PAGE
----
In FIG. 2 is shown a perspective view of the device in accordance with FIG. 1 from which the long and narrow form can more readily be appreciated. The yoke 8 which is of metallic material, is provided with metal springs 9, which are brought into contact with the short sides of the cylinder with rectangular cross-section, which is formed by the side walls 5. The springs 9 must be withdrawable under the effect of pressure, so that they do not hinder the packing material 10 as it is being pressed between the yoke 8 and the inner plate 7. Naturally the springs 9, or any similar withdrawable device, may also be fitted on the body formed by the side walls 5, and the contact device 9 need not necessarily be in the form of springs but may consist of sliding contacts or similar elements. In FIG. 2 is shown how a flattened tube 10 of packing material, which is assumed to consist of a base layer of paper whose inside is coated with a thermoplastic material, e.g., polyethylene, is introduced underneath the free edges of the inner plate 7 in such a manner, that the yoke 8 will be located underneath the flattened tube 10. When the sealing is to be carried out, the yoke 8 and the inner plate 7 are pressed against one another while the flattened tube 10 is between them, and galvanic contact is established between the ends of the yoke 8 and the side walls of the cylindrical part 5 with the help of the contact elements 9 which, in the case shown here, consist of springs that are withdrawable under pressure. When the flattened tube of packing material is pressed between the yoke 8 and the inner plate 7, the generator 1 is cut on, as a result of which a high frequency current is fed via the coaxial cable 2 to the device which is matched to resonance at the frequency of the curent fed. A strongly concentrated electric field of a frequency corresponding to the feed current is formed then between the front edge of the inner plate 7 and the yoke, which means that the electric field will pass through the packing material of the flattened tube 10. Owing to the high frequency and the concentrated electric field a heating effect arises very rapidly because of the dielectric losses in the packing material. By virtue of heat being generated in the packing material and within a very narrow region, sufficient heat is rapidly generated for the sealing, and the temperature that is need is approximately 150° C. Owing to the fact that the heating occurs at the same time as the layers of packing material are pressed together between the yoke and the inner plate 7, the thermoplastic materials which are facing one another inside the tube are fused together within a narrow sealing region to a homogeneous and firm sealing joint.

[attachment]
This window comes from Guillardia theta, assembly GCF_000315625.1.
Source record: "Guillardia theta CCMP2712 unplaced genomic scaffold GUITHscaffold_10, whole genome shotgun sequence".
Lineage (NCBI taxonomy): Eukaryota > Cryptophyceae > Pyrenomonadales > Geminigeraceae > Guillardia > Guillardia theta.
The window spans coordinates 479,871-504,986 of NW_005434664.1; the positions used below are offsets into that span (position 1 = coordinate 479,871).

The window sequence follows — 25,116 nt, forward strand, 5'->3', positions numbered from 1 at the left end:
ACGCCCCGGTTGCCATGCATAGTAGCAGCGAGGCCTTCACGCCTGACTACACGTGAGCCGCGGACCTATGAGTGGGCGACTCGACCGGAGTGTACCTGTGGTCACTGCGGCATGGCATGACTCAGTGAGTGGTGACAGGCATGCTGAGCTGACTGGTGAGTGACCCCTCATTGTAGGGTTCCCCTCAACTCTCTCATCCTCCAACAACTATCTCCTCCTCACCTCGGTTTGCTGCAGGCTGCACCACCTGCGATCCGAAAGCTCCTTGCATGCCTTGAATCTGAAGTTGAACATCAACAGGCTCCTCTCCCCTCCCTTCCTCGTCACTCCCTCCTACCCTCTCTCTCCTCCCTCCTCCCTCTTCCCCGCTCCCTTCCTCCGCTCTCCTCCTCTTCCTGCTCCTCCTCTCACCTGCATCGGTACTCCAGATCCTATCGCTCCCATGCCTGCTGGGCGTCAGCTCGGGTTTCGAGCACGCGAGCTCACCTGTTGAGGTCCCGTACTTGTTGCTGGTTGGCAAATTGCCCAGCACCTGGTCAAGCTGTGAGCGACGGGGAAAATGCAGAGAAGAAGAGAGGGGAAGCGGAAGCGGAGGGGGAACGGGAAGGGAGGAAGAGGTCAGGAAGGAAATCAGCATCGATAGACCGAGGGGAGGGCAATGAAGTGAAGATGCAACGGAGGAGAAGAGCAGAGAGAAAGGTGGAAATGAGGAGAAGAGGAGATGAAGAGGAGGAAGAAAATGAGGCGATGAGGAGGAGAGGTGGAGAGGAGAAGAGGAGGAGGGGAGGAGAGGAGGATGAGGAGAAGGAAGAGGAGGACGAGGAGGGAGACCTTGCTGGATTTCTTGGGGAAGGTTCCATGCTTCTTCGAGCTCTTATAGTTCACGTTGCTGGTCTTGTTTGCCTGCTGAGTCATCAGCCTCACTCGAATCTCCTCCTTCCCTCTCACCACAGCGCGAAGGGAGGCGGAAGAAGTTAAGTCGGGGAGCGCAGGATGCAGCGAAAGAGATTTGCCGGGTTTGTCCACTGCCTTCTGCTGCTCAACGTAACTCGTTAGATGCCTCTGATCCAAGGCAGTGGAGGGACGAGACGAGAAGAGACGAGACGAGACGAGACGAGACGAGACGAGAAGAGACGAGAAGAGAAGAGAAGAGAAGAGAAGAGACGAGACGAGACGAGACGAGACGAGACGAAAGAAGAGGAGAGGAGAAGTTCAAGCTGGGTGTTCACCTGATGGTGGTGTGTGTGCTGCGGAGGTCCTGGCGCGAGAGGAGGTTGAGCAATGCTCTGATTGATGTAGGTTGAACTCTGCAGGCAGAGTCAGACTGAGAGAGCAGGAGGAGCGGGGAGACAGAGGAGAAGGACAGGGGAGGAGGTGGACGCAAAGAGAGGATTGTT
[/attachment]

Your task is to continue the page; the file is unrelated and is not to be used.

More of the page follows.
The height of the inner plate and the height of the air columns in the cavity 12 are among the factors which determine the dimensioning of the device to a certain frequency, and in general it can be said that the device will be the higher the lower the frequency is. In practical experiments it was found that the height of the device at a frequency of approximately 450 MHz will be approximately 150 mm. This height H of the device in accordance with FIG. 1 can be reduced, however, if the device is designed in the manner as shown in FIG. 3, where the height H' is substantially lower owing to the device being designed in S-shape, whereby it has to be ensured, however, that the outer walls of the body which form a cylinder or a tube are parallel to one another, and that the inner plate 7 is located centrally in the pipe or the cylinder 5. In FIG. 3 the device in accordance with the invention is constructed and fitted in a bar 13, which is joined to the moving mechanism of the compression jaws and thus functions only as a supporting element for the device in accordance with the invention.